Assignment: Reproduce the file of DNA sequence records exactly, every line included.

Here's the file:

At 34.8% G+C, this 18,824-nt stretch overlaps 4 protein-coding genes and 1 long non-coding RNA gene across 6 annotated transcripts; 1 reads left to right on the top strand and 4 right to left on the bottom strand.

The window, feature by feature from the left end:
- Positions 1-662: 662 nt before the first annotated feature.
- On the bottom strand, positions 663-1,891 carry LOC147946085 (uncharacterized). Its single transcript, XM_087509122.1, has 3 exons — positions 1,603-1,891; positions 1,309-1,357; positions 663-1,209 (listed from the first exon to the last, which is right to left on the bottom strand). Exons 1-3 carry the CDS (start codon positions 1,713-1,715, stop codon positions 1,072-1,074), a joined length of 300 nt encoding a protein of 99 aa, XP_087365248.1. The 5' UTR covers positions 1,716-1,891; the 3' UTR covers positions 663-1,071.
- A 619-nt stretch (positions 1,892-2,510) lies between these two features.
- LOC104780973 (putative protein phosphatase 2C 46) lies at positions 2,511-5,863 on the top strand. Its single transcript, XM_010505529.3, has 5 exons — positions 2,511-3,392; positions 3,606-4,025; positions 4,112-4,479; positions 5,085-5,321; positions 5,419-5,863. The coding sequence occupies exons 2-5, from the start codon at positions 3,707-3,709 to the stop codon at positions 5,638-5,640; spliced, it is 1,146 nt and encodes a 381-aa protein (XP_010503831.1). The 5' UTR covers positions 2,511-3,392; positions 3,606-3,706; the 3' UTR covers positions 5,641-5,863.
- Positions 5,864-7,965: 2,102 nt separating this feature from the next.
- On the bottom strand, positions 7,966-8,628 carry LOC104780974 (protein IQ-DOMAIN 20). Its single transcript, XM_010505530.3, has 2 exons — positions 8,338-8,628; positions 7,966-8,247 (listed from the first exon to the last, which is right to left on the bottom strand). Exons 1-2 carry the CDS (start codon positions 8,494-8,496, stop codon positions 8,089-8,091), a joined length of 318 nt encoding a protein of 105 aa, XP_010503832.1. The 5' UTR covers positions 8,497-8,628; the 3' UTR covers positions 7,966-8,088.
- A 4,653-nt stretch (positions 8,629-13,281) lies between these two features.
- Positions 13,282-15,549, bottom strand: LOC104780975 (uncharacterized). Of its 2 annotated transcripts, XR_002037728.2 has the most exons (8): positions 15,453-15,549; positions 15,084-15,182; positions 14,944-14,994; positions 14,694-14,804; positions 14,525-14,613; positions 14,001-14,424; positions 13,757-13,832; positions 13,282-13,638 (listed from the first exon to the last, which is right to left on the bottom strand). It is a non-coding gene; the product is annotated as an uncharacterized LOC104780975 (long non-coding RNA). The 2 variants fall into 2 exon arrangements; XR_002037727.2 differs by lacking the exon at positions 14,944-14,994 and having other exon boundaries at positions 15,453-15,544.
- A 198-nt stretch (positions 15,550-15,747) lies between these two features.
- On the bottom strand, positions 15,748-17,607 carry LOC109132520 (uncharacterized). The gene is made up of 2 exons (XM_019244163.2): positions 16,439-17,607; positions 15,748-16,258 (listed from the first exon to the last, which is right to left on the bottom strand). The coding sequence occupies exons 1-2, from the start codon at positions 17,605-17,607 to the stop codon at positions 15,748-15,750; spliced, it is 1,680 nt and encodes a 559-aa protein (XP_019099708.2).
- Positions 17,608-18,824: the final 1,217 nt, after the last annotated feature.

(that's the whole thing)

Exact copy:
At 34.8% G+C, this 18,824-nt stretch overlaps 4 protein-coding genes and 1 long non-coding RNA gene across 6 annotated transcripts; 1 reads left to right on the top strand and 4 right to left on the bottom strand.

The window, feature by feature from the left end:
- Positions 1-662: 662 nt before the first annotated feature.
- On the bottom strand, positions 663-1,891 carry LOC147946085 (uncharacterized). Its single transcript, XM_087509122.1, has 3 exons — positions 1,603-1,891; positions 1,309-1,357; positions 663-1,209 (listed from the first exon to the last, which is right to left on the bottom strand). Exons 1-3 carry the CDS (start codon positions 1,713-1,715, stop codon positions 1,072-1,074), a joined length of 300 nt encoding a protein of 99 aa, XP_087365248.1. The 5' UTR covers positions 1,716-1,891; the 3' UTR covers positions 663-1,071.
- A 619-nt stretch (positions 1,892-2,510) lies between these two features.
- LOC104780973 (putative protein phosphatase 2C 46) lies at positions 2,511-5,863 on the top strand. Its single transcript, XM_010505529.3, has 5 exons — positions 2,511-3,392; positions 3,606-4,025; positions 4,112-4,479; positions 5,085-5,321; positions 5,419-5,863. The coding sequence occupies exons 2-5, from the start codon at positions 3,707-3,709 to the stop codon at positions 5,638-5,640; spliced, it is 1,146 nt and encodes a 381-aa protein (XP_010503831.1). The 5' UTR covers positions 2,511-3,392; positions 3,606-3,706; the 3' UTR covers positions 5,641-5,863.
- Positions 5,864-7,965: 2,102 nt separating this feature from the next.
- On the bottom strand, positions 7,966-8,628 carry LOC104780974 (protein IQ-DOMAIN 20). Its single transcript, XM_010505530.3, has 2 exons — positions 8,338-8,628; positions 7,966-8,247 (listed from the first exon to the last, which is right to left on the bottom strand). Exons 1-2 carry the CDS (start codon positions 8,494-8,496, stop codon positions 8,089-8,091), a joined length of 318 nt encoding a protein of 105 aa, XP_010503832.1. The 5' UTR covers positions 8,497-8,628; the 3' UTR covers positions 7,966-8,088.
- A 4,653-nt stretch (positions 8,629-13,281) lies between these two features.
- Positions 13,282-15,549, bottom strand: LOC104780975 (uncharacterized). Of its 2 annotated transcripts, XR_002037728.2 has the most exons (8): positions 15,453-15,549; positions 15,084-15,182; positions 14,944-14,994; positions 14,694-14,804; positions 14,525-14,613; positions 14,001-14,424; positions 13,757-13,832; positions 13,282-13,638 (listed from the first exon to the last, which is right to left on the bottom strand). It is a non-coding gene; the product is annotated as an uncharacterized LOC104780975 (long non-coding RNA). The 2 variants fall into 2 exon arrangements; XR_002037727.2 differs by lacking the exon at positions 14,944-14,994 and having other exon boundaries at positions 15,453-15,544.
- A 198-nt stretch (positions 15,550-15,747) lies between these two features.
- On the bottom strand, positions 15,748-17,607 carry LOC109132520 (uncharacterized). The gene is made up of 2 exons (XM_019244163.2): positions 16,439-17,607; positions 15,748-16,258 (listed from the first exon to the last, which is right to left on the bottom strand). The coding sequence occupies exons 1-2, from the start codon at positions 17,605-17,607 to the stop codon at positions 15,748-15,750; spliced, it is 1,680 nt and encodes a 559-aa protein (XP_019099708.2).
- Positions 17,608-18,824: the final 1,217 nt, after the last annotated feature.